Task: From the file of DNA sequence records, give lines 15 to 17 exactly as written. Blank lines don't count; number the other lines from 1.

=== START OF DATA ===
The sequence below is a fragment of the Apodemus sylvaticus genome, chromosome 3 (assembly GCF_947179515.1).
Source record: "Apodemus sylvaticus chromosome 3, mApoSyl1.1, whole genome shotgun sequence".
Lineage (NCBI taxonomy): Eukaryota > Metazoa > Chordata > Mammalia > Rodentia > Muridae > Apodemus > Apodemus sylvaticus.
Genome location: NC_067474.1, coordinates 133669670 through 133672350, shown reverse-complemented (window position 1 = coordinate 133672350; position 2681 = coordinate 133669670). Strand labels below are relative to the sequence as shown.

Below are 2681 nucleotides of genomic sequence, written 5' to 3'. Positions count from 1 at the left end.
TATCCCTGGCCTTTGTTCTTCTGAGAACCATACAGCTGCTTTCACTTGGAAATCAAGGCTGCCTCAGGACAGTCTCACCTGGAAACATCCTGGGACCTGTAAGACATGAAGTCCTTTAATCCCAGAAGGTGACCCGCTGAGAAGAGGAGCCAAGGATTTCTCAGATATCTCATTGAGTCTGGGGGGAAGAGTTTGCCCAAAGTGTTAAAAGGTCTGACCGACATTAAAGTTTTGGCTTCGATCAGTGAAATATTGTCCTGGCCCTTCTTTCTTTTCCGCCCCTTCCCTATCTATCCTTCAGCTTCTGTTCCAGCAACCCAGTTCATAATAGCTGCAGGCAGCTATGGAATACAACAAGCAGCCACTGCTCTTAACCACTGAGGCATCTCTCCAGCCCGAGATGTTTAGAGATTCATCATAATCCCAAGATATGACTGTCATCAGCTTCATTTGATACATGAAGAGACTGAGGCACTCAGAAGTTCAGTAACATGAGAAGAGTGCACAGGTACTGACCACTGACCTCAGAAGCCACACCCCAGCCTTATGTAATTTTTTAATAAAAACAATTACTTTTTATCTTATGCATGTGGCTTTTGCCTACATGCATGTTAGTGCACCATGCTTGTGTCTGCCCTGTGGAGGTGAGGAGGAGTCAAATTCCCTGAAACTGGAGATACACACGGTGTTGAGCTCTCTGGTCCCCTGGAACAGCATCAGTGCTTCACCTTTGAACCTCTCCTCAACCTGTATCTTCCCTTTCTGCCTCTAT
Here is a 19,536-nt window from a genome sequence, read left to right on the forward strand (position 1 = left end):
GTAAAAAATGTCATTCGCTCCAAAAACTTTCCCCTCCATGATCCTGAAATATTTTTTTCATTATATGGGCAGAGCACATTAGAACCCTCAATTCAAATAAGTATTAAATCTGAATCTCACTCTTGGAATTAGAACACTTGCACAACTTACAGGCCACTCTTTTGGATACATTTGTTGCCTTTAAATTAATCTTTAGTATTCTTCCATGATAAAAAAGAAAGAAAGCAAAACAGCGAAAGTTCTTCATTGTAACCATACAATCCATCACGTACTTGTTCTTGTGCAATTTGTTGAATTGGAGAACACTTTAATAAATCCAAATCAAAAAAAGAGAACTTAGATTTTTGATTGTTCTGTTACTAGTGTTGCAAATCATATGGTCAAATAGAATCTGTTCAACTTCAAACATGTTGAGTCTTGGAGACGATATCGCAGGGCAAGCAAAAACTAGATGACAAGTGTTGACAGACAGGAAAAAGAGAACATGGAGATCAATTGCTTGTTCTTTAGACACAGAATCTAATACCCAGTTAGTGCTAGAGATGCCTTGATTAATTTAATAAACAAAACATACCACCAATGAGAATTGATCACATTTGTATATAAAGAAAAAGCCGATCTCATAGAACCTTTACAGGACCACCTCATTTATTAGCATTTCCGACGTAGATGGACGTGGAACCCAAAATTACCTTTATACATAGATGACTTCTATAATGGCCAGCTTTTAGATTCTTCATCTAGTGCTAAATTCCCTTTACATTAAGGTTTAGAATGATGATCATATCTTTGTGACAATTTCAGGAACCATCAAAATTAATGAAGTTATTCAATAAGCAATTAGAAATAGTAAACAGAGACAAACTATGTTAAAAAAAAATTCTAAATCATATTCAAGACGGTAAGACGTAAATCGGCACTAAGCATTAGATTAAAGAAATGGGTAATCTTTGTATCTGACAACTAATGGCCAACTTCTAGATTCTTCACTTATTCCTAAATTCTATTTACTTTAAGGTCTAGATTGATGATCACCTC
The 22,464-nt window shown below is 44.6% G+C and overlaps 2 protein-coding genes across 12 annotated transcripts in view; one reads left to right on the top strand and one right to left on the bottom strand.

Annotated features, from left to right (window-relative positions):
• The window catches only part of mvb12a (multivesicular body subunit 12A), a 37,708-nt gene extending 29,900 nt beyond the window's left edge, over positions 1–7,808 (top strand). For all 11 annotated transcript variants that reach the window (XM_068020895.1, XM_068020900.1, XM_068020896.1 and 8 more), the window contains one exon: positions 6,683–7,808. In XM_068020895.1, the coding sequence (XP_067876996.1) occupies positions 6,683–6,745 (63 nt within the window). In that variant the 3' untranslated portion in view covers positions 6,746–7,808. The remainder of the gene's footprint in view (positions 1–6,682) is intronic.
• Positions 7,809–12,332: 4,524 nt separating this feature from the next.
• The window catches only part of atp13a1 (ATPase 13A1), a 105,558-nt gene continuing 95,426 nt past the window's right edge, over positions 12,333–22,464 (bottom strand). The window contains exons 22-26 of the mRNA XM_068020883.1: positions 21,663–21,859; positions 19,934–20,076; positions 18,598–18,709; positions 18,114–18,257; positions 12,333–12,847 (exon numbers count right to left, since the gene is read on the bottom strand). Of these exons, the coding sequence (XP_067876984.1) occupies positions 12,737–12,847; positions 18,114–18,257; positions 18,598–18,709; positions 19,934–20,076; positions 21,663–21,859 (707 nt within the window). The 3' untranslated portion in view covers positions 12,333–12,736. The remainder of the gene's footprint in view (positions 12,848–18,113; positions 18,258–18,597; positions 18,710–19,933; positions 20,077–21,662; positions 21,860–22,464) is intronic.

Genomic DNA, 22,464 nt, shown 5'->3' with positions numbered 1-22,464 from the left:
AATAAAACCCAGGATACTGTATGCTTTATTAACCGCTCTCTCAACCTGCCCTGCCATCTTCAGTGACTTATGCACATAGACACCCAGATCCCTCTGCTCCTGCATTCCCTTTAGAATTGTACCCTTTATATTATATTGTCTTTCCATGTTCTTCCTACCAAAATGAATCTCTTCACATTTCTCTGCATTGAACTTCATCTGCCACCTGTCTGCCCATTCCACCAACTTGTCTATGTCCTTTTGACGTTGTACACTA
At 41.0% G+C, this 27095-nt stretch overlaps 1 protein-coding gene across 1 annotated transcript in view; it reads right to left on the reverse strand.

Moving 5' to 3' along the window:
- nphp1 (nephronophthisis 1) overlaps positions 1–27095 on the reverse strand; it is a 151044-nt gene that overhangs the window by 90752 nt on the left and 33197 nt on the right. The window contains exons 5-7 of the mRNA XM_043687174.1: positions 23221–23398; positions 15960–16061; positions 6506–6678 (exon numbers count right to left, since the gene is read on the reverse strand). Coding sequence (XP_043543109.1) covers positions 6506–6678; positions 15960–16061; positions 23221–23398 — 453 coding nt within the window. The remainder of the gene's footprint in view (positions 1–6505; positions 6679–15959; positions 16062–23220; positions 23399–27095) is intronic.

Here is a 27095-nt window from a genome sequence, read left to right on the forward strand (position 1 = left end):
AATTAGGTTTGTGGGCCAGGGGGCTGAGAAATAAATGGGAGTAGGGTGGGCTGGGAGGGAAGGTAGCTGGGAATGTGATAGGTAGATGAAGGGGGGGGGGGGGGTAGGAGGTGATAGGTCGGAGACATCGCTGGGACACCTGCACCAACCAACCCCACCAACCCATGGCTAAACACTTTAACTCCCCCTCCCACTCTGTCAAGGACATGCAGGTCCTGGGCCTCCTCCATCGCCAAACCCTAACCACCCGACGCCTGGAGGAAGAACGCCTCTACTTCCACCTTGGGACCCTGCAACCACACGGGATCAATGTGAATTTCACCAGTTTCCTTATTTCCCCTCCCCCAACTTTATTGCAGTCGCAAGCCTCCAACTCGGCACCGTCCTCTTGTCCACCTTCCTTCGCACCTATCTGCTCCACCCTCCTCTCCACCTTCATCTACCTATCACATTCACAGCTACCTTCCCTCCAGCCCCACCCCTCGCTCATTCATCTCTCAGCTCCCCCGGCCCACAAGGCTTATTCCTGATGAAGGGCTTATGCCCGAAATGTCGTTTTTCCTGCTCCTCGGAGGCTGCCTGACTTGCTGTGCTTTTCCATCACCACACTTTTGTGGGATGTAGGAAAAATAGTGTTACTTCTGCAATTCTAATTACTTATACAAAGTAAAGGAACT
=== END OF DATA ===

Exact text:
AATAAAACCCAGGATACTGTATGCTTTATTAACCGCTCTCTCAACCTGCCCTGCCATCTTCAGTGACTTATGCACATAGACACCCAGATCCCTCTGCTCCTGCATTCCCTTTAGAATTGTACCCTTTATATTATATTGTCTTTCCATGTTCTTCCTACCAAAATGAATCTCTTCACATTTCTCTGCATTGAACTTCATCTGCCACCTGTCTGCCCATTCCACCAACTTGTCTATGTCCTTTTGACGTTGTACACTA
At 41.0% G+C, this 27095-nt stretch overlaps 1 protein-coding gene across 1 annotated transcript in view; it reads right to left on the reverse strand.

Moving 5' to 3' along the window: